Wednesday, December 27, 2017

Tax Benefits: Where's Mine and Got Away With It

The title intro, tax benefits, is a classic example of an oxymoron. I guess it is because down deep, I'm a mournful optimist. Now that you know, let us look at the first part.
Where's Mine?
This refers to the new tax overhaul act, passed and signed by the president. When the bill was still an idea, corporations urged the president and Congress to pass it. They mentioned that it would allow them to both hire new help and pay their current workers a higher wage. Now that they have their wishes fulfilled, will they follow through on their promise?
On the first day, AT&T declared that it will give all its employees a $1,000 bonus. This only caused everyone else to ask, "Where's mine?"
Before we get into the litany of gratified corporations, let us look deeper into Ma Bell's generosity. The company has been trying to acquire Time Warner, however the government does not like the merger. It gives too much media control to one entity, the loss of jobs after the merger and rising prices for consumers. Ma Bell is doing PR-work while making positive headlines. They have a history of lying and cutting jobs.
On the same day a bank, Fifth Third Bank said it will raise wages for its employees. Now, everyone gets at least $15 dollars per hour. Wells Fargo followed suit. Of course, the tax cut will give them millions for their vaults. Banking lobbyists push for higher interest rates which also helps their bottom line.
Boeing said it is working on a plan as well as many other corporations. Sinclair Broadcast Group said a bonus is coming. NBC Universal and Comcast stated that they are reviewing a bonus for their employees. I'm glad for all those workers, but the meme of where's mine will rise with envy across the nation. It will be opposed by investors and shareholders who want higher dividends and share buybacks as they say, "Where's ours?"
The second half of the title is one that is both amazing in individual examples and it is mostly opposed by the IRS due to the unusual deductions.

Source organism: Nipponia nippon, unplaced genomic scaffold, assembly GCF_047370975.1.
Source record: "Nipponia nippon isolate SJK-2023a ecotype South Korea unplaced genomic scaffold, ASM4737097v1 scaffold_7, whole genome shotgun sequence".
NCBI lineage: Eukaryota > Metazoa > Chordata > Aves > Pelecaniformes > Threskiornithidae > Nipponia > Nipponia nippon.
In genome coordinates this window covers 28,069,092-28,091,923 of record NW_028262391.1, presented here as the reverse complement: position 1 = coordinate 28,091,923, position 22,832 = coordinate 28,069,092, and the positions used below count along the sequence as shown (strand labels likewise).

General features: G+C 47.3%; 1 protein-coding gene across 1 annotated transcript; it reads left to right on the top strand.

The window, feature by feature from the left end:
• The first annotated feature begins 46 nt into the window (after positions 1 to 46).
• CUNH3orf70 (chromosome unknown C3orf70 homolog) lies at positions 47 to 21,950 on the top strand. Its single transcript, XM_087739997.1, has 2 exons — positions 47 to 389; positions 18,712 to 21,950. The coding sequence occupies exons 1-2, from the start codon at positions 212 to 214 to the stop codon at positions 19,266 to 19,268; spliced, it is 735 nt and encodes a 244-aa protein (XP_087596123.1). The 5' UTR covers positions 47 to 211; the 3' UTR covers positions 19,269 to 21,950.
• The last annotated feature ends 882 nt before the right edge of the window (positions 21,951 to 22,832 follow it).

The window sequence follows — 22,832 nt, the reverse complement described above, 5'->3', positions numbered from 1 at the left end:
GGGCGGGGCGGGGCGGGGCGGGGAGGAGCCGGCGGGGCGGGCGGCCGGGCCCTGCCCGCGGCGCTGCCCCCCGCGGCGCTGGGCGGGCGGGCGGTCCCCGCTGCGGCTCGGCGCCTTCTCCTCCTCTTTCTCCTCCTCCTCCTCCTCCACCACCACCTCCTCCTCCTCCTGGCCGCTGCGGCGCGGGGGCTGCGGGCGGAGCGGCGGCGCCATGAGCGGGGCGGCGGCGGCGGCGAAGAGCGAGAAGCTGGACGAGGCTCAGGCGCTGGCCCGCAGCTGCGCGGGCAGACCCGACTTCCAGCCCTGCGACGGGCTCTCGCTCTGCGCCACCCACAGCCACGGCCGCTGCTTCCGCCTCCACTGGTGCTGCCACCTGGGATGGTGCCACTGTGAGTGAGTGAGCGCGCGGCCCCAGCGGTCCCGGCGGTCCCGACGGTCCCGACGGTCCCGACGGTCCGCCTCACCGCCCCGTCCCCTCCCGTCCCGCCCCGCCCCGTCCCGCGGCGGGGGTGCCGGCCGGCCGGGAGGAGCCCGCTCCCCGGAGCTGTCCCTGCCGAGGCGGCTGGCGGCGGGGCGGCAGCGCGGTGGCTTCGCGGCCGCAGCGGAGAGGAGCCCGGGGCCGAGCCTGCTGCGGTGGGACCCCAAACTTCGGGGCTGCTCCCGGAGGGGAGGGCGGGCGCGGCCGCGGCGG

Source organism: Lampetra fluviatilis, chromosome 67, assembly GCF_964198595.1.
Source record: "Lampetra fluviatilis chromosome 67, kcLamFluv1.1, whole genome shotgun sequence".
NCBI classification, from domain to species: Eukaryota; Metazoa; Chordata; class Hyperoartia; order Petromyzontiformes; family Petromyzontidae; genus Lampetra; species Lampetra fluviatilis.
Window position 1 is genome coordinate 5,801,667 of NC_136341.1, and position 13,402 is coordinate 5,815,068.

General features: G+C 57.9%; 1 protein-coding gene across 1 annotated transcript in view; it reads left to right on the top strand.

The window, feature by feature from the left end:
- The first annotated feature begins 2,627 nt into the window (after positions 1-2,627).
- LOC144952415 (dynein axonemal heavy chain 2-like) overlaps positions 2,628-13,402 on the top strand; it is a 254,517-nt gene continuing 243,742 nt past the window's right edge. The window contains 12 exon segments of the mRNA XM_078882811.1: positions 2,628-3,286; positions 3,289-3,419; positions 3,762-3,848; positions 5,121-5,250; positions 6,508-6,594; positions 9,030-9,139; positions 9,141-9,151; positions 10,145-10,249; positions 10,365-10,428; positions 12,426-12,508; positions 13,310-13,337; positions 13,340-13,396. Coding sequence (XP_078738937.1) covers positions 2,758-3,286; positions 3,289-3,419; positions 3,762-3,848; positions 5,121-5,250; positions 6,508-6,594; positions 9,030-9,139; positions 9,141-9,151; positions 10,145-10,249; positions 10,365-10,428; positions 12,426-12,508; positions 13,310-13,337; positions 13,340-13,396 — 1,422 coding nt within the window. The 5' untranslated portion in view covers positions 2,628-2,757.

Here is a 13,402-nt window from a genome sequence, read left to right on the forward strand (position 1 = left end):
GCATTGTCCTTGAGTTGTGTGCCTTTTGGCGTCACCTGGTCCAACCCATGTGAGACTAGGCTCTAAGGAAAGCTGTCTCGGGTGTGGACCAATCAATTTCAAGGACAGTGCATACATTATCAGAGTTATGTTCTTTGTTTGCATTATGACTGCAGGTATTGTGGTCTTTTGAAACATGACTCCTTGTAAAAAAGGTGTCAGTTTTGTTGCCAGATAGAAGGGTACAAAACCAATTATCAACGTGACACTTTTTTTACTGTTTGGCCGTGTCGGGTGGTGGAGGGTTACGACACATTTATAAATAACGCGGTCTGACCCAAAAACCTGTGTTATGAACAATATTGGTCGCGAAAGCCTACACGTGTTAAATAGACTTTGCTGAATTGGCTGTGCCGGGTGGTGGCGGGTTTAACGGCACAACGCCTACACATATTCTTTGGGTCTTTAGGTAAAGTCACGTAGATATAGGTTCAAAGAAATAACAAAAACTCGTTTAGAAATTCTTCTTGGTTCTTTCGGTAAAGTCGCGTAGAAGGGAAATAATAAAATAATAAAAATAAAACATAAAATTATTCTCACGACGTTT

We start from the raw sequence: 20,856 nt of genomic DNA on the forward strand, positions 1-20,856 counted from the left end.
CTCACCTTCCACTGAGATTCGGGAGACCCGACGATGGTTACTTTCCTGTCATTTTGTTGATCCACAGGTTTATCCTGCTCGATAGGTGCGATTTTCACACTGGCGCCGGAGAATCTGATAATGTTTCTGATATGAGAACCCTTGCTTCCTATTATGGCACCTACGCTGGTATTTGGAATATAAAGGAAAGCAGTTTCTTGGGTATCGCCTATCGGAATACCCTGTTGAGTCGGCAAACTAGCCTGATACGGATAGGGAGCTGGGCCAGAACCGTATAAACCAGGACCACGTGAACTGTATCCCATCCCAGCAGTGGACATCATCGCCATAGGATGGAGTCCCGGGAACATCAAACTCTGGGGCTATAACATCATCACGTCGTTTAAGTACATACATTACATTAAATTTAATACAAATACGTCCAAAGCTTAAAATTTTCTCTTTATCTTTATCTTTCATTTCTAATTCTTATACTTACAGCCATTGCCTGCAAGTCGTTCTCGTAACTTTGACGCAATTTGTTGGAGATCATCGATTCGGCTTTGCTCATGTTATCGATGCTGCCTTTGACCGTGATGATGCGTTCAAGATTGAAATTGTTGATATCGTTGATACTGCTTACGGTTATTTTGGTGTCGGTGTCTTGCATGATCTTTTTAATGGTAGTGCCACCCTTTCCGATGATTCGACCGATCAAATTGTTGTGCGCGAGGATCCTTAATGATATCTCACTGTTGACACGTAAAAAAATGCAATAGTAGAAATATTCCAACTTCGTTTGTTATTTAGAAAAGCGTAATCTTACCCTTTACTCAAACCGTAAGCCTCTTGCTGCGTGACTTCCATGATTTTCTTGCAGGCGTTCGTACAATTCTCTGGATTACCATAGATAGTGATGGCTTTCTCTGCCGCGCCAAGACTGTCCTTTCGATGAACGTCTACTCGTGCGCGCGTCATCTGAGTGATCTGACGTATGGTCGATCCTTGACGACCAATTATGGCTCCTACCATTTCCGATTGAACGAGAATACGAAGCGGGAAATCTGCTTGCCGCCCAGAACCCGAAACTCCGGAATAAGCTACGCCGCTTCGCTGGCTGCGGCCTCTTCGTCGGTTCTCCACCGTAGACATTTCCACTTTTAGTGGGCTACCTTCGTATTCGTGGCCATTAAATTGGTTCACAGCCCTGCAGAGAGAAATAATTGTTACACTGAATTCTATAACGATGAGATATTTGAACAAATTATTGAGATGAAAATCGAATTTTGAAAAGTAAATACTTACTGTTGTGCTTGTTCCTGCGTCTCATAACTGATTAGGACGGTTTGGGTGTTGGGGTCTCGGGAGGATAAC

Barking Dog: A condo owner sued his HOA due to a barking dog in the next unit. The suing owner declared it cost her money in her business. She got away with it because she used her condo for 50% of her business.
Free Beer: A gasoline station owner offered free beer will fill-ups. Got away with it as he said it was a business expense.
Baby Sitter: This deduction was allowed because the person was doing volunteer work and needed the sitter. The IRS said, no, but the Tax Court said, yes.
Landscaping Costs: A homeowner deducted landscaping fees due to he used his home to entertain clients. The Tax Court said it was allowable for the front door and walkway. A partial victory.
Pool Time: With a doctor's note, a homeowner stalled a new pool with all the costs as a medical expense. He won. He uses the pool to get healthy with all costs tax deductible.
Passing the Buck: A father in real estate sponsored his son's motocross racing. Tax Court said it promoted the father's business and it allowed the $160,000 deduction for his son's sport.
Flight Time: A couple received the O.K. from the Tax Court with a new plane. Couple needed it to get to their remote condo to check on tenants and condition. They were allowed to deduct fuel costs and depreciation for a portion of the plane's costs when it related to this business activity.
Cats: A junkyard owner was allowed to deduct cat food and related expenses for having cats patrol his property to eliminate rats and snakes.
Wrong Use: A small house burnt down. The owner declared a casualty loss, The Tax Court allowed the deduction even though the reason for the fire was the owner ran an illegal meth lab that caught fire. This is so wrong!
Concert Tickets: A musician deducted trips and concert tickets because he said it helped make him a better musician. He said he learned from it. Tax Court agreed.
Body Oil: Arnold are you reading this? A body builder claimed that body oil was a business expense. IRS said, no. Tax Court allowed a portion to be deducted.
Who says you can't beat the IRS?